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Grumpy Monkey

Book review by
Carrie Kingsley, Common Sense Media
Grumpy Monkey Book Poster Image
Warm, funny lesson about a monkey’s bad mood.

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A lot or a little?

The parents' guide to what's in this book.

Educational Value

There's a review of body parts and emotions, and the repetition of words like "grumpy," "happy," and "should" throughout the story is helpful for emerging readers.

Positive Messages

Emotions are valid, and sometimes the best way to change a bad mood is to sit with it and recognize that it's there. 

Positive Role Models & Representations

Jim has helpful friends with good intentions, and one who helps him just by letting him be grumpy.

Violence & Scariness
Language

What parents need to know

Parents need to know that Suzanne Lang's Grumpy Monkey (the first in the Monkey series) can help children with their emotions simply by showing that it's often good to allow the emotions to exist. When Jim Panzee wakes up in a bad mood and tries everything to change his outlook, it isn't until he sits with his grumpiness that it begins to pass. Illustrator Max Lang's images bring warmth and fun to the page, and are just as much a part of the message for kids learning to manage their emotions. This kind of emotional awareness is a nice reminder for adults who might be reading this book aloud, and word repetition will help emerging readers become more fluent.

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What's the story?

In GRUMPY MONKEY, young Jim Panzee wakes up in a bad mood for no reason and can't seem to shake it. His friends tell him it's a wonderful day and try to help with suggestions to smile, un-hunch his shoulders, raise his eyebrows, dance, walk, eat, splash, and more, but nothing works. Jim storms off and finds comfort in his friend Norman, who, recognizing that the day is also a wonderful day to be grumpy, lets Jim sit next to him -- and sit with his grumpiness -- until it starts to pass.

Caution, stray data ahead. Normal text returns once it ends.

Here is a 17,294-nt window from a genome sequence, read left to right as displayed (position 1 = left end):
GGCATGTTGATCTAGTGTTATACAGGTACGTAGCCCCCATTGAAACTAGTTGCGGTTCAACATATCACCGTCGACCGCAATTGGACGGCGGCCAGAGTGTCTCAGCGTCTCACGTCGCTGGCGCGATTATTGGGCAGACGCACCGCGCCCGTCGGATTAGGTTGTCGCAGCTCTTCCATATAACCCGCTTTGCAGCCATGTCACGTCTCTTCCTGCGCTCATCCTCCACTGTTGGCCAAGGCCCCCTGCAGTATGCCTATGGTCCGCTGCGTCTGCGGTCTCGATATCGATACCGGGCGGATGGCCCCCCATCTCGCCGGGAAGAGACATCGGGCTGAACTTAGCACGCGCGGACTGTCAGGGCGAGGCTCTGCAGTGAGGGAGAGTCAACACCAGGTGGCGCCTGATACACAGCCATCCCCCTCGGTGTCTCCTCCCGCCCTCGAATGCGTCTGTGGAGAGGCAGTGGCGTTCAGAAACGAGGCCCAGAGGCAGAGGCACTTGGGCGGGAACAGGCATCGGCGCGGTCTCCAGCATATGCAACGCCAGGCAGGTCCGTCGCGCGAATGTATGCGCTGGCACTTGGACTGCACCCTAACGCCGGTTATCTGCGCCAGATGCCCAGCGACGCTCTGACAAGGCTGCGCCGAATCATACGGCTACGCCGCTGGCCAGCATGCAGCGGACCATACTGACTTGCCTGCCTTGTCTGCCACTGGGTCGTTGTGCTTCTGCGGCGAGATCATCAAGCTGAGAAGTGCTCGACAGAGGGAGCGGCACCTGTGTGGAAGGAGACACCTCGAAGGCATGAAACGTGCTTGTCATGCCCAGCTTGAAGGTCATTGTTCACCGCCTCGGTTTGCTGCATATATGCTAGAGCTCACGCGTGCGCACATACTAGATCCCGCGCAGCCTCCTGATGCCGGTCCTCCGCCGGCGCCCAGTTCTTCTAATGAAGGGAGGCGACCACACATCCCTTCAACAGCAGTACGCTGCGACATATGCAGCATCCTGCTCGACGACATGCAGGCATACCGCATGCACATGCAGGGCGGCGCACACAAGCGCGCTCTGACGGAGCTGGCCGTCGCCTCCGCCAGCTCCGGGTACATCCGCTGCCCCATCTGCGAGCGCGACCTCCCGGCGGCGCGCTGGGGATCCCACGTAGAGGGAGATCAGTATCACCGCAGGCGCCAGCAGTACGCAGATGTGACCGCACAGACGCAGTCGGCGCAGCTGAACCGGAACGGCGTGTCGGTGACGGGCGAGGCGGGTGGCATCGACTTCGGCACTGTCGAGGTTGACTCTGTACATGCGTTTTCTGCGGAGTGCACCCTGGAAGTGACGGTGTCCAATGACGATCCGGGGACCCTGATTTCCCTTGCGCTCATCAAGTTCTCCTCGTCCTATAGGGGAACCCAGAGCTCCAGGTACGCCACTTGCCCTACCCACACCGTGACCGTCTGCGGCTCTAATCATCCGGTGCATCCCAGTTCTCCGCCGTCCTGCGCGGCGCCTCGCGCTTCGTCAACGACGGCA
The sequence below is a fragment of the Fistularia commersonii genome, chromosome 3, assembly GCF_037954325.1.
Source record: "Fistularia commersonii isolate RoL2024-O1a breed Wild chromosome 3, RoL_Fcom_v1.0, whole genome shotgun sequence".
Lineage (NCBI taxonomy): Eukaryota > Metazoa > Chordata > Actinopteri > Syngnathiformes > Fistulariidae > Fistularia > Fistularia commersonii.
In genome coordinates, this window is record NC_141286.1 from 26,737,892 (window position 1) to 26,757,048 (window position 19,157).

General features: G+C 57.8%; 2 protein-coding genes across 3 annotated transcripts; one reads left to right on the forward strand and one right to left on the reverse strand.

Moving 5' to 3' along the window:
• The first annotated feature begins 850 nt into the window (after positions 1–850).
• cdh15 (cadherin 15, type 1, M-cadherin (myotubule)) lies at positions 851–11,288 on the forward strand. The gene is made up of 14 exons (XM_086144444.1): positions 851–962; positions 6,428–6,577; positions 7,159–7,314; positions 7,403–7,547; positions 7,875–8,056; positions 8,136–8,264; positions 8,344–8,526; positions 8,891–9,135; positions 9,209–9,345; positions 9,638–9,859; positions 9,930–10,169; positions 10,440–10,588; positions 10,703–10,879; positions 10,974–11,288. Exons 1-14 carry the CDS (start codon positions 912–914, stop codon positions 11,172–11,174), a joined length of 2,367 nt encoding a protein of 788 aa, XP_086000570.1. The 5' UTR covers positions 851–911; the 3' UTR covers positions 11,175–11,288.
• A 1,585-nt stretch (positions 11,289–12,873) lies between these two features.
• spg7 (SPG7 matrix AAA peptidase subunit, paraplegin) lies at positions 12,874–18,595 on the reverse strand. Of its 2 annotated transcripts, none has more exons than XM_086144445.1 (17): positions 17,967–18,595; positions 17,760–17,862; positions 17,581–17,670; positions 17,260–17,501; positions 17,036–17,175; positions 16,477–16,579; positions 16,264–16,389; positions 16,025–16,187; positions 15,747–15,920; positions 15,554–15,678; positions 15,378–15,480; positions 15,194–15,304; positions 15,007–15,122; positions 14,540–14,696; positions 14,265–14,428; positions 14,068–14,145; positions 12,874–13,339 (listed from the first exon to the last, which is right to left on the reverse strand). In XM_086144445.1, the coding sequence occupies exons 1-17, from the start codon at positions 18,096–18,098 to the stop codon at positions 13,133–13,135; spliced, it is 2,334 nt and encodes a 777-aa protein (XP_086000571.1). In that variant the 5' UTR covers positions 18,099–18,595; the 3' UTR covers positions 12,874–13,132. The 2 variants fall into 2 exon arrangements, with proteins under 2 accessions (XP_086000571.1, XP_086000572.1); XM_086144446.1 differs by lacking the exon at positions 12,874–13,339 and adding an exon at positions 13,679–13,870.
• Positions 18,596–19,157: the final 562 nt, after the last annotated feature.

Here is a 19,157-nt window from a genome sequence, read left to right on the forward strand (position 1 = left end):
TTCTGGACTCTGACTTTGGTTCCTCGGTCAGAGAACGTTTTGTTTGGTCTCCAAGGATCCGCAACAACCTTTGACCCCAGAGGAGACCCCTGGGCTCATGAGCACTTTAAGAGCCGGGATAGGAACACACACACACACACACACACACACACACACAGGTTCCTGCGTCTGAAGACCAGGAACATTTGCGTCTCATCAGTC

Is it any good?

There's something quite refreshing about a character who's surrounded by love and support on a sunny day being given permission to sit and be in a bad mood. This Grumpy Monkey named Jim Panzee didn't need to make up a reason for his bad mood while his friends tried to help or pretend that he was better; he was able to be himself. The idea that acknowledging the bad mood and letting it pass without trying to fix it can help young readers feel more in control of their emotions, and gives adults another way to help kids in bad moods. The illustrations are lovely, full of fun and warmth, and the page with Norman and Jim sitting on a branch together is particularly heartfelt.

Talk to your kids about ...

  • Families can talk about why Grumpy Monkey keeps trying to improve his mood. Why did everyone think it was important to help him not be grumpy?

  • How do you behave when you feel sad or grumpy with no real reason?

  • Which people in your life can you be grumpy with, and which ones do you feel like you can’t be grumpy with? Why?

Book details

Themes & Topics

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